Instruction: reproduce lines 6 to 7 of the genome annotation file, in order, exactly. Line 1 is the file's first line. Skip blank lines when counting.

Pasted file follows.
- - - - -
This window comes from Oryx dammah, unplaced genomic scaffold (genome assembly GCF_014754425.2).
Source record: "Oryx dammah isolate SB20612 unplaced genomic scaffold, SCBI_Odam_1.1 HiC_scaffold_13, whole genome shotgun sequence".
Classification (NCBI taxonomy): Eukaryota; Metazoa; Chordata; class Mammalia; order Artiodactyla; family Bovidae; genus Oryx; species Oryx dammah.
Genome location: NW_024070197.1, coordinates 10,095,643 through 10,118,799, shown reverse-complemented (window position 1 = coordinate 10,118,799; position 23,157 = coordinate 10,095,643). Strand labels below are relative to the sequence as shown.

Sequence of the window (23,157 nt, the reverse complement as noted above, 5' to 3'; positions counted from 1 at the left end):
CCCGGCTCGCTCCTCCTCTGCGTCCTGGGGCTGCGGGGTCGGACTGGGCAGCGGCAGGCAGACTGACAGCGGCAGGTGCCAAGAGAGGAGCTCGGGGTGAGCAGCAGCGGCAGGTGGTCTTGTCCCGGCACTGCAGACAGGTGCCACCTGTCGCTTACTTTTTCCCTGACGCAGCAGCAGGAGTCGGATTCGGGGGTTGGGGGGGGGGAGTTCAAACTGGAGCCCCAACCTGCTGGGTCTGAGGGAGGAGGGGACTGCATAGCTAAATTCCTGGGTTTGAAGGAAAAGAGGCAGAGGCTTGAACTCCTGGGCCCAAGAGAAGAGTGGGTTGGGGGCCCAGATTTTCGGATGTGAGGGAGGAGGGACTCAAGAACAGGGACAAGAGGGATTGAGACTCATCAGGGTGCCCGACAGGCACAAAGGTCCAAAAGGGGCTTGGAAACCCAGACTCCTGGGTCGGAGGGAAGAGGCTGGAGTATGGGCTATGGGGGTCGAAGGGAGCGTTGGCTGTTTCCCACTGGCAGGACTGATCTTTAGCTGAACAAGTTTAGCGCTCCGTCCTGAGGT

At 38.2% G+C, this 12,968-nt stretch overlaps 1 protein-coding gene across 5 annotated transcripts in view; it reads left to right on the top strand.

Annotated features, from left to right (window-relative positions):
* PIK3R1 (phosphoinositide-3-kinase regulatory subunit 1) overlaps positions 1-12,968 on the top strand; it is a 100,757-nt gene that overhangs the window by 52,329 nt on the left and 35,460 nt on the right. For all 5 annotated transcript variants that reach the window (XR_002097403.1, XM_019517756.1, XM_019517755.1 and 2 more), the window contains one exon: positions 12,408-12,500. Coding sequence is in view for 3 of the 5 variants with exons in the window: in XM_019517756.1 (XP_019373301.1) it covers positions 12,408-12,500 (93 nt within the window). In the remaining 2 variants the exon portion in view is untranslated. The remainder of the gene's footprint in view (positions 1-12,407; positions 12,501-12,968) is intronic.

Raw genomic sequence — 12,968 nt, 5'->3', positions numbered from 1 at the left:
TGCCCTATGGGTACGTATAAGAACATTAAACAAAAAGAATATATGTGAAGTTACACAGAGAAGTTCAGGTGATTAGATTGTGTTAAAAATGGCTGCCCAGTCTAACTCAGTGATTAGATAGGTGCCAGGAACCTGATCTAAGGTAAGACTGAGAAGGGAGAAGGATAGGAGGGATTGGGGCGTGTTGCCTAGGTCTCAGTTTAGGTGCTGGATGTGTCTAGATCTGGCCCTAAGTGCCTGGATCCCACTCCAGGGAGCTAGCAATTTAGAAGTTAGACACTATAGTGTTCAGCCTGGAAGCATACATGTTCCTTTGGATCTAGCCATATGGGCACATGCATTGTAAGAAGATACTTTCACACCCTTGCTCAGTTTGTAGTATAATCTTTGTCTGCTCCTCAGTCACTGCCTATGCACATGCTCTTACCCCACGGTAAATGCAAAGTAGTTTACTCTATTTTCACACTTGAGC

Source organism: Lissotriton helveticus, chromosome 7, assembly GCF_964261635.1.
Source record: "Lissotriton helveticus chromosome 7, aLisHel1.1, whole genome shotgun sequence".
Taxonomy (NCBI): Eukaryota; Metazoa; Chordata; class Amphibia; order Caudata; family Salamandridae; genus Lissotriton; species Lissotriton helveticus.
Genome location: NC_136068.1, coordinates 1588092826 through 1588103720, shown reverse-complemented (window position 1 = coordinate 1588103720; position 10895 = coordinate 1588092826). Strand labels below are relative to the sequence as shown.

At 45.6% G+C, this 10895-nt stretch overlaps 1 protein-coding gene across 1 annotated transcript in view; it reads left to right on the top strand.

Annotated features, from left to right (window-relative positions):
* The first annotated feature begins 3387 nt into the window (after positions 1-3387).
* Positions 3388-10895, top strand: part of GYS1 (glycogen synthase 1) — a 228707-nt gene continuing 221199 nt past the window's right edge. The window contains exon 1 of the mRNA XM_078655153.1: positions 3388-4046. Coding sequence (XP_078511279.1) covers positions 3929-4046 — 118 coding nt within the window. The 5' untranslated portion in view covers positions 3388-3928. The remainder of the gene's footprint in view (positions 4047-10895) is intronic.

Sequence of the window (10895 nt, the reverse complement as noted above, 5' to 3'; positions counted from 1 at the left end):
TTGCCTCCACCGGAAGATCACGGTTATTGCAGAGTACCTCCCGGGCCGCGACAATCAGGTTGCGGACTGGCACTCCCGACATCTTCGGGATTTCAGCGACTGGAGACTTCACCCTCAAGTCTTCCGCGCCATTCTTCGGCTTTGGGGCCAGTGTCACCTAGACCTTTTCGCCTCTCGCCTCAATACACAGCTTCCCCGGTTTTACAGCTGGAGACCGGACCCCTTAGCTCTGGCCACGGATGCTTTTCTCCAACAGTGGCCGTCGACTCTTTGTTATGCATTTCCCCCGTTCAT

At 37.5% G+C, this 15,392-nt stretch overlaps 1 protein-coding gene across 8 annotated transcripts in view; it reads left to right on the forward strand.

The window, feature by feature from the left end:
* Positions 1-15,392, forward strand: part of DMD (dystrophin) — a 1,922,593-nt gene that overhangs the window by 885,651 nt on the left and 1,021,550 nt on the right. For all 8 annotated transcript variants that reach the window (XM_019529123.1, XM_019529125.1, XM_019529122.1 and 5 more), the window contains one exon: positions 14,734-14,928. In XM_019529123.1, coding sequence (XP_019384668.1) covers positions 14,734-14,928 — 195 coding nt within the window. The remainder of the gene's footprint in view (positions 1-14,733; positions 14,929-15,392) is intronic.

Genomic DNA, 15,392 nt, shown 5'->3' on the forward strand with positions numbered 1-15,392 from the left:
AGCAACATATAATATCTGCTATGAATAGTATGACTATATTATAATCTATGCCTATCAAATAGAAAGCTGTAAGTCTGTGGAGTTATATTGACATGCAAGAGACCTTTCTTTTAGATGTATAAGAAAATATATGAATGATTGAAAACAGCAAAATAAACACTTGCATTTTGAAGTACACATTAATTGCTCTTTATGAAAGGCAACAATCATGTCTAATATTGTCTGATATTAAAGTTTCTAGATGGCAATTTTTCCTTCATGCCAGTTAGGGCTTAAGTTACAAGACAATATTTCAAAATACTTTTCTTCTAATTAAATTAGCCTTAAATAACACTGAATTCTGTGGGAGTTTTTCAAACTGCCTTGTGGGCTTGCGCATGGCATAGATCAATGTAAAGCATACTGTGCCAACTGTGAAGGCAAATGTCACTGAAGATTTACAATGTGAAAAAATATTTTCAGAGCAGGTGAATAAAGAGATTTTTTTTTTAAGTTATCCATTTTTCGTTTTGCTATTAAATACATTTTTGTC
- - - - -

CCCGGCTCGCTCCTCCTCTGCGTCCTGGGGCTGCGGGGTCGGACTGGGCAGCGGCAGGCAGACTGACAGCGGCAGGTGCCAAGAGAGGAGCTCGGGGTGAGCAGCAGCGGCAGGTGGTCTTGTCCCGGCACTGCAGACAGGTGCCACCTGTCGCTTACTTTTTCCCTGACGCAGCAGCAGGAGTCGGATTCGGGGGTTGGGGGGGGGGAGTTCAAACTGGAGCCCCAACCTGCTGGGTCTGAGGGAGGAGGGGACTGCATAGCTAAATTCCTGGGTTTGAAGGAAAAGAGGCAGAGGCTTGAACTCCTGGGCCCAAGAGAAGAGTGGGTTGGGGGCCCAGATTTTCGGATGTGAGGGAGGAGGGACTCAAGAACAGGGACAAGAGGGATTGAGACTCATCAGGGTGCCCGACAGGCACAAAGGTCCAAAAGGGGCTTGGAAACCCAGACTCCTGGGTCGGAGGGAAGAGGCTGGAGTATGGGCTATGGGGGTCGAAGGGAGCGTTGGCTGTTTCCCACTGGCAGGACTGATCTTTAGCTGAACAAGTTTAGCGCTCCGTCCTGAGGT

At 38.2% G+C, this 12,968-nt stretch overlaps 1 protein-coding gene across 5 annotated transcripts in view; it reads left to right on the top strand.